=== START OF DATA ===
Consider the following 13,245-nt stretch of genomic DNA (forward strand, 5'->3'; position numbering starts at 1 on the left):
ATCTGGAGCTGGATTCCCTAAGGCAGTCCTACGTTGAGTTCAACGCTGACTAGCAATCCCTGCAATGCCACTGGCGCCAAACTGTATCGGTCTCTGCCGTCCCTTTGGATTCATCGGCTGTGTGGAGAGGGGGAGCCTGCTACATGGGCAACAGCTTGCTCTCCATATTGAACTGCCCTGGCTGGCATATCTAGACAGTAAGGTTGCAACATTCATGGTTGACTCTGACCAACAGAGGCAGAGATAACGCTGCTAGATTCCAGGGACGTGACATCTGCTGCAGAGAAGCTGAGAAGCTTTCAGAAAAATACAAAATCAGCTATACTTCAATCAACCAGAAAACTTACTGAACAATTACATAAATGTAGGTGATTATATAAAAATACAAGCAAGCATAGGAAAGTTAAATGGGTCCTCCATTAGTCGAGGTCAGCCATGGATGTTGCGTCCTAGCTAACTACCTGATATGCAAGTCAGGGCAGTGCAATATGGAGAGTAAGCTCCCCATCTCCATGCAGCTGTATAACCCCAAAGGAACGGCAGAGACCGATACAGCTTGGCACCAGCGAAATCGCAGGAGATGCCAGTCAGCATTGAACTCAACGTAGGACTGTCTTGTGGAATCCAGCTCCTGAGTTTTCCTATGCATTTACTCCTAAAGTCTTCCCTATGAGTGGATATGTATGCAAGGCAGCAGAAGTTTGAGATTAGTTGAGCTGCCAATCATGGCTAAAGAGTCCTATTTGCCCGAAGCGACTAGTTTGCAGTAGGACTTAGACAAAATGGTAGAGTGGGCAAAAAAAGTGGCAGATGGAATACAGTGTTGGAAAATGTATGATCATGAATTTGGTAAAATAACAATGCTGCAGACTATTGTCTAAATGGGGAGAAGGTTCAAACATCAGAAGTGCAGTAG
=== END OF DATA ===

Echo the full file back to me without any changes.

Consider the following 13,245-nt stretch of genomic DNA (forward strand, 5'->3'; position numbering starts at 1 on the left):
ATCTGGAGCTGGATTCCCTAAGGCAGTCCTACGTTGAGTTCAACGCTGACTAGCAATCCCTGCAATGCCACTGGCGCCAAACTGTATCGGTCTCTGCCGTCCCTTTGGATTCATCGGCTGTGTGGAGAGGGGGAGCCTGCTACATGGGCAACAGCTTGCTCTCCATATTGAACTGCCCTGGCTGGCATATCTAGACAGTAAGGTTGCAACATTCATGGTTGACTCTGACCAACAGAGGCAGAGATAACGCTGCTAGATTCCAGGGACGTGACATCTGCTGCAGAGAAGCTGAGAAGCTTTCAGAAAAATACAAAATCAGCTATACTTCAATCAACCAGAAAACTTACTGAACAATTACATAAATGTAGGTGATTATATAAAAATACAAGCAAGCATAGGAAAGTTAAATGGGTCCTCCATTAGTCGAGGTCAGCCATGGATGTTGCGTCCTAGCTAACTACCTGATATGCAAGTCAGGGCAGTGCAATATGGAGAGTAAGCTCCCCATCTCCATGCAGCTGTATAACCCCAAAGGAACGGCAGAGACCGATACAGCTTGGCACCAGCGAAATCGCAGGAGATGCCAGTCAGCATTGAACTCAACGTAGGACTGTCTTGTGGAATCCAGCTCCTGAGTTTTCCTATGCATTTACTCCTAAAGTCTTCCCTATGAGTGGATATGTATGCAAGGCAGCAGAAGTTTGAGATTAGTTGAGCTGCCAATCATGGCTAAAGAGTCCTATTTGCCCGAAGCGACTAGTTTGCAGTAGGACTTAGACAAAATGGTAGAGTGGGCAAAAAAAGTGGCAGATGGAATACAGTGTTGGAAAATGTATGATCATGAATTTGGTAAAATAACAATGCTGCAGACTATTGTCTAAATGGGGAGAAGGTTCAAACATCAGAAGTGCAGTAG